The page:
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Ann Surg. 1999 Nov;230(5):697-707.

Surgical strategy for the treatment of medullary thyroid carcinoma.

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  • 1Department of Surgical Oncology, The University of Texas M.D. Anderson Cancer Center, Houston 77030, USA.



To evaluate surgical complications, patterns of lymph node metastases, and calcitonin response to compartment-oriented lymphadenectomy in patients with primary or recurrent medullary thyroid carcinoma (MTC).


The majority of patients with invasive MTC have metastasis to regional lymph nodes at the time of diagnosis, as evidenced by the frequent finding of persistently elevated calcitonin levels after thyroidectomy and the high rates of recurrence in the cervical lymph nodes reported in retrospective studies. These data have provided the rationale for surgeons to perform a more extensive lymphadenectomy at the time of initial thyroidectomy and to consider reoperative cervical lymphadenectomy in patients with persistently elevated calcitonin levels after thyroidectomy.


Forty patients underwent surgery for MTC from 1991 to 1997 (23 sporadic cases, 17 familial cases). Patients were divided into three groups based on whether they had undergone previous thyroidectomy and on the results of standardized staging studies performed after referral to the authors' institution. Group 1 (11 patients) had received no previous surgery; group 2 (13) underwent thyroidectomy before referral and had an elevated calcitonin level without radiologic evidence of local regional or distant metastases; and group 3 (16) underwent thyroidectomy before referral and had an elevated calcitonin level with radiologic evidence of local-regional recurrence. The central neck compartment was dissected in all patients; preoperative staging and the extent of previous surgery dictated the need for lateral (modified radical) neck dissection. After primary or reoperative surgery, calcitonin levels were assessed.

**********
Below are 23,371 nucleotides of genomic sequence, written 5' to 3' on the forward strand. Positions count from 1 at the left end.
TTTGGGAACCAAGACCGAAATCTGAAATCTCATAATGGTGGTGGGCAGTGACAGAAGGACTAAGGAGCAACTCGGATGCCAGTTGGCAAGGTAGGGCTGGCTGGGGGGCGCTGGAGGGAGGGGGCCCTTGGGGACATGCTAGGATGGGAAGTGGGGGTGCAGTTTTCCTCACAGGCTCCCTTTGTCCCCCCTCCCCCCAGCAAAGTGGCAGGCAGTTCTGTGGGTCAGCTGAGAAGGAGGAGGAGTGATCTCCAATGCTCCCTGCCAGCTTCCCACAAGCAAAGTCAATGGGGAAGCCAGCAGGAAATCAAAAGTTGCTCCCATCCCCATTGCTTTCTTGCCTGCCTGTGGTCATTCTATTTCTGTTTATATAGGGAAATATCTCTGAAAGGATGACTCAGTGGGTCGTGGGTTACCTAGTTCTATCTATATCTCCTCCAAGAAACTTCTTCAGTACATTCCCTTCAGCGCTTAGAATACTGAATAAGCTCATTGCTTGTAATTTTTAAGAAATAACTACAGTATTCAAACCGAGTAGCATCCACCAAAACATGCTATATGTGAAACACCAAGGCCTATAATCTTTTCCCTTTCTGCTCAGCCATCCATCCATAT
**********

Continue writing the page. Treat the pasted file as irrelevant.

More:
All patients had major reductions in postoperative calcitonin levels. Seven (29%) of 24 patients in groups 1 and 2 achieved normal calcitonin values compared with only 1 (6%) of 16 in group 3. Postoperative complications included seven cases (17%) of permanent hypoparathyroidism; five (71%) of these occurred in group 3. There were no iatrogenic recurrent laryngeal nerve injuries; one patient required recurrent nerve resection to achieve complete tumor extirpation. At a median follow up of 35 months, local recurrence was documented in 5 (13%) of 40 patients.


Compartment-oriented lymphadenectomy performed early in the course of MTC is safe and may return calcitonin levels to normal in up to 25% of carefully selected patients. However, reoperation for bulky cervical disease (group 3) rarely results in normal calcitonin levels and is associated with a high incidence of permanent hypoparathyroidism.

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